Sub-Saharan Africa is home to some extremely populated urban centers, each city entirely unique in its own way. The following represent the most populous cities in sub-Saharan Africa, along with some defining characteristics about each, based on population estimates from 2010.
This is an updated version of an AFKInsider article that originally appeared on Dec. 24, 2013.
Commonly known as the “Green City in the Sun,” Nairobi is somewhat of an anomaly as a metropolis due to its plethora of greenery. Though it ranks 10th on this list, Nairobi is the largest city in East Africa and a crucial political and financial center for the entire continent. Its central business district is considered one of the most developed in the region, and as one of the few cities in the world with a national park within its boundaries, it is an extremely popular tourist destination as well.
The capital city of Ghana, Accra’s position on the Atlantic coast has situated it perfectly as a port city, and it has developed as such. Though it does not contribute an overwhelming majority of Ghana’s GDP, Accra has booming manufacturing, business, and transportation industries, and has become a growing tourist hotspot. Its distinctive architecture and bevy of museums make it very popular with locals and visitors alike, not to mention its incredible beachfront!
South Africa is the only country to have three cities on this list (or in fact to be mentioned more than once at all). Durban in KwaZulu-Natal province has a culture all its own. It is a crucial manufacturing hub, like Johannesburg, but also is home to the busiest port in Africa. Durban’s “Golden Mile” is a popular tourist destination, especially in winter, and the city has increasingly become an attractive place for business.
Ranking second in population in South Africa, Cape Town has become the country’s center for tourism, as well as its legislative capital (its true national capital, Pretoria, is considered the executive capital). Cape Town is a must-visit for travelers everywhere due to its breathtaking scenery — including miles of beaches, soaring mountains, incredible greenery, and picturesque neighborhoods. It received another boost following the 2010 World Cup, and has experienced a bump in construction and real estate as well.
Though it is no longer the official capital of the Ivory Coast, Abidjan still remains its economic and cultural capital, as well as the third-largest French-speaking city in the world after Paris and Kinshasa. While its main industries are food processing, textiles, automobiles, and lumber, Abidjan has increasingly become an important exporter of oil for the region, as well as for other foreign countries. It has a booming tourism industry as well, given its ideal beach setting and luxury options for travelers.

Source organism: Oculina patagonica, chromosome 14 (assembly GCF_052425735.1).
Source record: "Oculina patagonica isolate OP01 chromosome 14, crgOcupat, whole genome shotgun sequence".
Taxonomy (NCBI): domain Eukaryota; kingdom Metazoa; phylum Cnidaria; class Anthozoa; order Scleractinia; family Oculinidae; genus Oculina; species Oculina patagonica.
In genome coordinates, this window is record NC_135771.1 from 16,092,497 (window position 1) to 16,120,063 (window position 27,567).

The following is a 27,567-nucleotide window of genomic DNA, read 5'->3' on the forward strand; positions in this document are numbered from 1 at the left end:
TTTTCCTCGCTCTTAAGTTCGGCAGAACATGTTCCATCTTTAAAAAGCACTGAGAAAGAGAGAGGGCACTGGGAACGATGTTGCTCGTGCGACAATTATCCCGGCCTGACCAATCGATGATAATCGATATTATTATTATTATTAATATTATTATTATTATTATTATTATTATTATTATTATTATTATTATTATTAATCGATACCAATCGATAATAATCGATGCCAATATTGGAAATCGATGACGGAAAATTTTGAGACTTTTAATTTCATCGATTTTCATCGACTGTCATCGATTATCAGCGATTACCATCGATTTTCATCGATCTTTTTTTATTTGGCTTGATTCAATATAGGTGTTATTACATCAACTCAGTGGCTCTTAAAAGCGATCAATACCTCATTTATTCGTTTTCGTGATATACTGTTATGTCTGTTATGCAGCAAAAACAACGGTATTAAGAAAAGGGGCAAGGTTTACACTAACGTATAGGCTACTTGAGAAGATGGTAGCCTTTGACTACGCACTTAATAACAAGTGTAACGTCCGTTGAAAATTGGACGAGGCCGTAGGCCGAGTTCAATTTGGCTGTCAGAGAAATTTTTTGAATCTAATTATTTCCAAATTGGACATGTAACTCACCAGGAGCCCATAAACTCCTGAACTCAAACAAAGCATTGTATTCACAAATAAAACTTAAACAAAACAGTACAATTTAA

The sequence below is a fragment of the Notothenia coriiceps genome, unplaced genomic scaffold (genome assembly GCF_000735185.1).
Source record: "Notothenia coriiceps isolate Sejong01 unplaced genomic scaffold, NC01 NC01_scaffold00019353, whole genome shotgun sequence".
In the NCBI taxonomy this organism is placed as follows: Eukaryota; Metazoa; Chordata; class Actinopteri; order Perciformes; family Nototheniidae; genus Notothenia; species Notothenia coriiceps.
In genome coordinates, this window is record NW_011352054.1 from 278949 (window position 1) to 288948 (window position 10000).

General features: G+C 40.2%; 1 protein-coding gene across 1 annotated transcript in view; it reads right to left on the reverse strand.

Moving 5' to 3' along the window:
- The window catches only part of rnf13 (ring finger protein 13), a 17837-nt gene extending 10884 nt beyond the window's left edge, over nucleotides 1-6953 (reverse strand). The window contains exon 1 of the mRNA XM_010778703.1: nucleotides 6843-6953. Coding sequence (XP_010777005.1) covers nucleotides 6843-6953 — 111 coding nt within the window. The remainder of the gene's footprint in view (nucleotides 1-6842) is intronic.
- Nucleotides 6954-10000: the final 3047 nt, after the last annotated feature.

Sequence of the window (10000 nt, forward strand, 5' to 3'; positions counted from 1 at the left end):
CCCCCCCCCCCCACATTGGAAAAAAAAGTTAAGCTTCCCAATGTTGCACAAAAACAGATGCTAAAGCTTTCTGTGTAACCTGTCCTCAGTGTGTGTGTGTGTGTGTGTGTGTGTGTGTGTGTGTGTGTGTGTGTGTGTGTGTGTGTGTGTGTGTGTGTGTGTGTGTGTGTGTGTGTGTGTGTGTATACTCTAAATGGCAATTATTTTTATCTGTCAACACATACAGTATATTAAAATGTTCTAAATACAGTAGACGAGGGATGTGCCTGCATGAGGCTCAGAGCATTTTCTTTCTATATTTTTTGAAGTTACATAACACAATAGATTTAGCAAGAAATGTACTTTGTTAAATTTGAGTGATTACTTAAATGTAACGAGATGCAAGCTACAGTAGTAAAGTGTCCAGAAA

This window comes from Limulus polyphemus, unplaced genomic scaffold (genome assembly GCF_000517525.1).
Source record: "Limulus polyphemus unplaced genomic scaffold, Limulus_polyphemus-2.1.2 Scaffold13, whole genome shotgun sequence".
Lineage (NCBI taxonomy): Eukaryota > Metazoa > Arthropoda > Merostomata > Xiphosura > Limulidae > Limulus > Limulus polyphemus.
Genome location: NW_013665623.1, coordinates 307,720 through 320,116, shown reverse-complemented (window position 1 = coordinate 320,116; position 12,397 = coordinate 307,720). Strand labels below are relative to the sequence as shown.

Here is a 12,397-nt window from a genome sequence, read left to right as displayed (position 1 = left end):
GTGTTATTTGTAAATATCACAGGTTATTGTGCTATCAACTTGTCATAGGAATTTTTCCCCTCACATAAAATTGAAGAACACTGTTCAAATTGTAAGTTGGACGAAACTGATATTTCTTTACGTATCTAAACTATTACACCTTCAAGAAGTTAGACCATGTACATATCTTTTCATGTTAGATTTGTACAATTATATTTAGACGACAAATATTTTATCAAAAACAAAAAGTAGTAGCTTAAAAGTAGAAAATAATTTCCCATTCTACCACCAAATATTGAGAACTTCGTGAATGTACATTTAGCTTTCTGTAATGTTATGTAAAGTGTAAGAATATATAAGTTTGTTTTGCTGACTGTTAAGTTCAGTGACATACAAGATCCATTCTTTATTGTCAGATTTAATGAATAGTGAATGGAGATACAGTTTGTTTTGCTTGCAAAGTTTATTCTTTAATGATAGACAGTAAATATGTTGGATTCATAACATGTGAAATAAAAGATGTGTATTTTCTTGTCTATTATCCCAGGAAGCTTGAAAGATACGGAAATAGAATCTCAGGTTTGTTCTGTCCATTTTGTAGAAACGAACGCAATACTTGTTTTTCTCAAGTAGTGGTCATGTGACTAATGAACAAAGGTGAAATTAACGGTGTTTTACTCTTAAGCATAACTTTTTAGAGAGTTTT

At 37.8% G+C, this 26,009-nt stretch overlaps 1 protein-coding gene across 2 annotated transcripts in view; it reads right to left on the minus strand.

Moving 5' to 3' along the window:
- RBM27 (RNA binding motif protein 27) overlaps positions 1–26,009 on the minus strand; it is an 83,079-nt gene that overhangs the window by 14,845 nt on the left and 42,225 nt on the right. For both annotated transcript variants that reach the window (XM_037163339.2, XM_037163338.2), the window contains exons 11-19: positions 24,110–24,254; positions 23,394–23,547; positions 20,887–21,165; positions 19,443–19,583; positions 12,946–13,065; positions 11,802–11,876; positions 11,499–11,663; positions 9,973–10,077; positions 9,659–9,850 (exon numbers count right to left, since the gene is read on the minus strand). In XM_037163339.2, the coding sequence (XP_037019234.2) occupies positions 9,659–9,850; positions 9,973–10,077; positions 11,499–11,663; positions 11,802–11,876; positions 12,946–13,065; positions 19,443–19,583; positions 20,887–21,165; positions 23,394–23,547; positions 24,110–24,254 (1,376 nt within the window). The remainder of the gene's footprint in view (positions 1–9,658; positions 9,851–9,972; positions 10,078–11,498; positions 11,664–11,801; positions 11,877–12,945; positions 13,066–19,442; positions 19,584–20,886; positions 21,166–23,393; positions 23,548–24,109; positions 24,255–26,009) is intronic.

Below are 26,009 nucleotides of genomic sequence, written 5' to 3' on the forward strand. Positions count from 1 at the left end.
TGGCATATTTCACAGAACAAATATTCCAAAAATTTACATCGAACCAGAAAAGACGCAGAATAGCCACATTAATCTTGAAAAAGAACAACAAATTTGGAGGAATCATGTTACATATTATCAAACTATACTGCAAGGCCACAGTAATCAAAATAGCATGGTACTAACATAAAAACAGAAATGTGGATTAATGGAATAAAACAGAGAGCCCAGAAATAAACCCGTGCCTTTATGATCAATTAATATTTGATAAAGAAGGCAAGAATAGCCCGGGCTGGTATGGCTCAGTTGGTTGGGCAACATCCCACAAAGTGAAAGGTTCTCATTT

The richest city in Tanzania is also its most important with regard to government and business; its massive economy is integral to the country. While the city center is predominantly comprised of small businesses, Dar es Salaam serves as a crucial trading center with foreign countries, and has had an increasingly booming construction industry in recent years. It’s also known for its massive abundance of restaurants that serve up some of the most delicious dishes in the region, including both traditional Tanzanian fare as well as international options.
The largest city in Somalia also serves as its capital, as well as a commercial and financial center for the country. Cotton ginning remains one of the biggest industries in the city, and more businesses are flocking to Mogadishu as efforts at heightened security and incentives grow to make it an attractive destination. In addition to its rising music scene, Mogadishu serves as a media hub.
Jozi, Joburg, Johannesburg…whatever you call it, South Africa’s most populous city is an enormous and influential metropolis that serves as the financial and economic center of the country. While it does not receive nearly as much tourism as Cape Town to the south, Joburg is home to incredible cultural opportunities, including a large array of impressive museums, both artistic and historical, that are a must for any visitor; retail; sports; and education. It is also a major transit hub for those traveling across the country, continent, or world.
Given its location on the Congo River, it’s no surprise that Kinshasa began as a fishing village, but it has expanded far beyond that. As a former French colony, Kinshasa, along with the rest of the DRC, is home to many vestiges of its former ruler, and the francophone influence can be seen in nearly every aspect of life. Kinshasa is a massive manufacturing hub, but it’s also home to a burgeoning arts and music scene. Also, Kinshasa gave birth to Dikembe Mutombo, retired professional basketball player who last played for the Houston Rockets, and the world thanks it for that.
The largest city on the continent as a whole, Lagos is the economic hub of Nigeria, contributing the majority of the country’s gross domestic product. It is home to one of the busiest ports in the region, particularly important for its massive oil-exporting industry, but the city has so much more than that. An enormous music scene is credited for the birth of everything from Nigerian hip hop to Afrobeat, and its film industry (nicknamed “Nollywood”) is incredibly influential and popular.